The robotic effects or street theatre that many victims describe is worth mentioning. Behavior of people can now be engineered as if they were puppets. Delgado’s research with implants which stopped a charging bull and then with remote electromagnetic signals is one part of this puzzle. The military has done extensive research on hypnosis(see Operation Mind Control, Walter Bowart1978). The electromagnetic signal or command is directed to the subconscious, and as in hypnosis the target will do whatever the command states. This has been demonstrated by J.F. Schapitz in government experiments(See The Controller, Martin Cannon). The brain is a complex system and there are no easy explanations. This was meant to be the beginning of a solid foundation of proof of government mind control technology that would overcome the lack of government documents that are classified under the National Security Act.


The capability to read and communicate remotely with the brain is a technology that governments would go to great lengths to develop, especially to surpass an enemy that is developing mind control technology also. Over 25 articles on Russian mind control are available (see also CAHRA UN Report) and a few of the many examples were presented here. The Soviets have had a documented history and interest in mind control weapons from the 1940s to the 1990s. The emerging technologies of quantum physics, brain biology and electromagnetic technology combined with cold war military funding and mind control technology was developed because of an arms race to control man.

The history of the Vietnam sensors technology and targeting of populations firmly established that the military has a bureaucracy for conducting classified research that would be similar for mind control technology. It is clear that remote surveillance is very sophisticated. DARPA and IDA, both active in sensors research, are two organizations to research further and would be likely conduits for mind control technology. Here is an absolutely classic summary of the science and government atmosphere in the early 60s in which mind control would proliferate. Charles Townes, who won the Nobel prize for invention of the laser in 1964 along with two Russian researchers, discussed DARPA in his book Making Waves, 1995. “The proposed position for me was Vice President and Director of Research for the Institute for Defense Analysis. The Institute was a non-profit “think-tank with a very important role, run by five or six prominent universities on the East Coast, Columbia University being one of them. It managed what was known as the Weapons Systems Evaluation Group. We had to pick the right people who would be responsible for analyzing how and whether a weapon worked and its effectiveness. We also advised a new organization, the Advanced Research Projects Agency, whose aim was to consider what could be done in space, and to help initiate new ideas and technologies of importance to national security. We also advised the State Department on arms control problems. …I met with Allen Dulles, then head of the CIA… It was a lengthy presentation of all the highly classified evidence we had. Finally he{Dullles} asked me, “What do you think?” (Townes, Pg. 199).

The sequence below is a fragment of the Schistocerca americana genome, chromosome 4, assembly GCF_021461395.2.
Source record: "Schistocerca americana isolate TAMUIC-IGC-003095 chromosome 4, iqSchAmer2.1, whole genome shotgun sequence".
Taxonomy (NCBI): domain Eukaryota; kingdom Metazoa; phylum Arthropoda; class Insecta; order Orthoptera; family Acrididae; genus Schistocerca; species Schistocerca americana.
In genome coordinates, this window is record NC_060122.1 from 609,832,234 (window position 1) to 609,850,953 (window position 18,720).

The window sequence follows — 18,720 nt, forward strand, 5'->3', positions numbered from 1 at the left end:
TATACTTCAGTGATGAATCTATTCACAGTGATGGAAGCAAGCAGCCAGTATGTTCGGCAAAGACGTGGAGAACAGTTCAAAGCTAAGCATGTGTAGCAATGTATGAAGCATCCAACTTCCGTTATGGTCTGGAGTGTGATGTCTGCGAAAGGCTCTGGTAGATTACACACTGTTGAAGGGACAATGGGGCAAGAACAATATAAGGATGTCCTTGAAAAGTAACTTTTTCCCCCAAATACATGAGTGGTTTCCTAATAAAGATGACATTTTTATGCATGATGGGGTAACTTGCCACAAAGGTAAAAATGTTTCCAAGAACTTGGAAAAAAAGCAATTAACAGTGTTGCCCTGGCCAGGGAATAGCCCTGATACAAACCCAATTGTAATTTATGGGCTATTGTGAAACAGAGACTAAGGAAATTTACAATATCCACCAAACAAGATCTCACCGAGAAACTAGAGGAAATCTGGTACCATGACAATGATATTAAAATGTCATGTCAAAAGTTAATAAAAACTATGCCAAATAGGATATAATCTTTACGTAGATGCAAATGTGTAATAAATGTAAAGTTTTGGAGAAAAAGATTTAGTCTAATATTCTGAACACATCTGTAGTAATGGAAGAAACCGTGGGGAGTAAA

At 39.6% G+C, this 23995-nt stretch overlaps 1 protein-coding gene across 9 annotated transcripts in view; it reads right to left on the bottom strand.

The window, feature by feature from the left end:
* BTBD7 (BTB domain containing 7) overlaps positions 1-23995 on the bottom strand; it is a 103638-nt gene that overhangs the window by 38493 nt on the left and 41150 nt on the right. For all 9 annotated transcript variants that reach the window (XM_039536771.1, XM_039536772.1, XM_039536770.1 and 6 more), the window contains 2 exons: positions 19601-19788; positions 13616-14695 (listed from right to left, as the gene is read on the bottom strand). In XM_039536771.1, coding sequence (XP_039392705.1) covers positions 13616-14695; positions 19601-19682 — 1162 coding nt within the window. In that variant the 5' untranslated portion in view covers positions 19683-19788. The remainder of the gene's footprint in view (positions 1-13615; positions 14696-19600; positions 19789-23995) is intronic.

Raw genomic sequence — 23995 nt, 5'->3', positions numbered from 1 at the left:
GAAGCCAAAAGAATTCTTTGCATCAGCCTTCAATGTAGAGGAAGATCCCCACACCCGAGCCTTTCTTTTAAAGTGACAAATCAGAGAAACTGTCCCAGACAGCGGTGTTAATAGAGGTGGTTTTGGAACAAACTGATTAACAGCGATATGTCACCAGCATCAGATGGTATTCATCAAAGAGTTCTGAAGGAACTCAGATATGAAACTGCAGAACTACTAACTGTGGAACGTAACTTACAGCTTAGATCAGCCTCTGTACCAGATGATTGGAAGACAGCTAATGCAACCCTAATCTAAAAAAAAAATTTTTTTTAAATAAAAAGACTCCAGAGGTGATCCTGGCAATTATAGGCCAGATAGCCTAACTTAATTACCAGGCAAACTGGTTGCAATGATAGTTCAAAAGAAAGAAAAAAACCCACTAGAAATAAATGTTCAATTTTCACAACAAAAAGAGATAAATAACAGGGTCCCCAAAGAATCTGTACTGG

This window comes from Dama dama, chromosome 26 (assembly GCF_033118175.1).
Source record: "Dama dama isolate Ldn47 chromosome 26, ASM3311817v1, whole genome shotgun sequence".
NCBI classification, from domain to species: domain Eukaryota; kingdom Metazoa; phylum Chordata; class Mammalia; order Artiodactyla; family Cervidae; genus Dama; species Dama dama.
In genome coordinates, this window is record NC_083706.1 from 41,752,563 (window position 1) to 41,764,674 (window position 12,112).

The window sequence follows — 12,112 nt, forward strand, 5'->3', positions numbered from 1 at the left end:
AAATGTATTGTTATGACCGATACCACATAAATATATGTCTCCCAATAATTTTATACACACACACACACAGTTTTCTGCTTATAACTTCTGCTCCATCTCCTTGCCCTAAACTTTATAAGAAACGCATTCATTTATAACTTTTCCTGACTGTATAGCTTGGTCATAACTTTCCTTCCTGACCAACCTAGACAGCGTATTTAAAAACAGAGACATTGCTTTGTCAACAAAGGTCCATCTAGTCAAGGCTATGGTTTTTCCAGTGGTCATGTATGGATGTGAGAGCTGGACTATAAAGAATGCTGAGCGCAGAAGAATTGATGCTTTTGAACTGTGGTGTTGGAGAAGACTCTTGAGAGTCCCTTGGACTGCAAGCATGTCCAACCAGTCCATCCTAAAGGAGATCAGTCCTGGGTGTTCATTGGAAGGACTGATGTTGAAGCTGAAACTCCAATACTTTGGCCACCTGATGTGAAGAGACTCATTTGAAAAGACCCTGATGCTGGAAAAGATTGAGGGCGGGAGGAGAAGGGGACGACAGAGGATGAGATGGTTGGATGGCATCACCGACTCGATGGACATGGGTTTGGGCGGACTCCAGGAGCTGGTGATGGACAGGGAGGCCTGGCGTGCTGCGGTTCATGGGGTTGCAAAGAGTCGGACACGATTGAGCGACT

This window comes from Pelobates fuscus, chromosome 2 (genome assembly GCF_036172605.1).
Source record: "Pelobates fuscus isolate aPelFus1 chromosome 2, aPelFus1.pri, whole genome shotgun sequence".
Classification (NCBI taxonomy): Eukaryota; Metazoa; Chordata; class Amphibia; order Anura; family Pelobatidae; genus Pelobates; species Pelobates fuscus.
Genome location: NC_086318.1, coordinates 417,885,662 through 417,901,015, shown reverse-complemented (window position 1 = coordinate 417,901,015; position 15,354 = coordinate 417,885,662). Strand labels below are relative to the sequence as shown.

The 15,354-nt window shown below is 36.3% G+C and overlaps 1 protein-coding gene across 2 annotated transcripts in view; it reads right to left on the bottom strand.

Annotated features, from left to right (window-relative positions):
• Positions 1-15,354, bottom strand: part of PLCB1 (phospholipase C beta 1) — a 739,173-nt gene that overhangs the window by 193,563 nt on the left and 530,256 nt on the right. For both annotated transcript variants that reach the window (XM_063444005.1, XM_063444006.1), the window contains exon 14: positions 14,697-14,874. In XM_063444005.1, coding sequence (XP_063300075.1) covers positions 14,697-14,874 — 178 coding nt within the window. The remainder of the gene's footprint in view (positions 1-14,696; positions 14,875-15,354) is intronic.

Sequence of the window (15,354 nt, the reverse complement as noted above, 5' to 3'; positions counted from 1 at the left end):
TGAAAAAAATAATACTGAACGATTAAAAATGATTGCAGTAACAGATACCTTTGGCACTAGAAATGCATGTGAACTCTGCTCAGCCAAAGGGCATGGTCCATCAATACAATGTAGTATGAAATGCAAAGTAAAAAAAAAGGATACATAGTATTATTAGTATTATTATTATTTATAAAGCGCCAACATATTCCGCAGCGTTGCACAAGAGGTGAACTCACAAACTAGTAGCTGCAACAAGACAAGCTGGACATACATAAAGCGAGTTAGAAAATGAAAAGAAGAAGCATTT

Tennenbaum felt that SDI, the Strategic Defense Initiative was a cover for electromagnetic weapons as the same technology is involved. He stated that in 1983, the beginning of SDI, Russian biophysics research went underground. This is when the strategic expert, Dr. Possony published his article on direct communication with the brain. So much more research is needed.

It is difficult to describe scientific technology while it is classified and has not officially been used. Several independent sources support claims of the existence of government mind control and many scientists worldwide have stated that mind control technology is possible. The bureaucracy is in place and the victims are alleging serious human rights abuse. This is a serious issue worthy of further investigation.

This is more than enough evidence to establish the need for an investigation. The burden of proof of obtaining the classified documents and/or tying the electromagnetic signals used on victims to the government or corporations involved, is too high and victims are suffering and dying. It is cruel to make alleged victims of mind control experimentation and use, meet this burden of proof in order to get help. The government has been and is developing a weapon used against the brain and mind. This fact alone deserves special attention. The claims made by victims may sound crazy, but not in light of the facts. Knowing past government motive and behavior, victims deserve a compensating government mechanism for an investigation into alleged abuses. Please share your thoughts, ideas, suggestions and conclusions with CAHRA.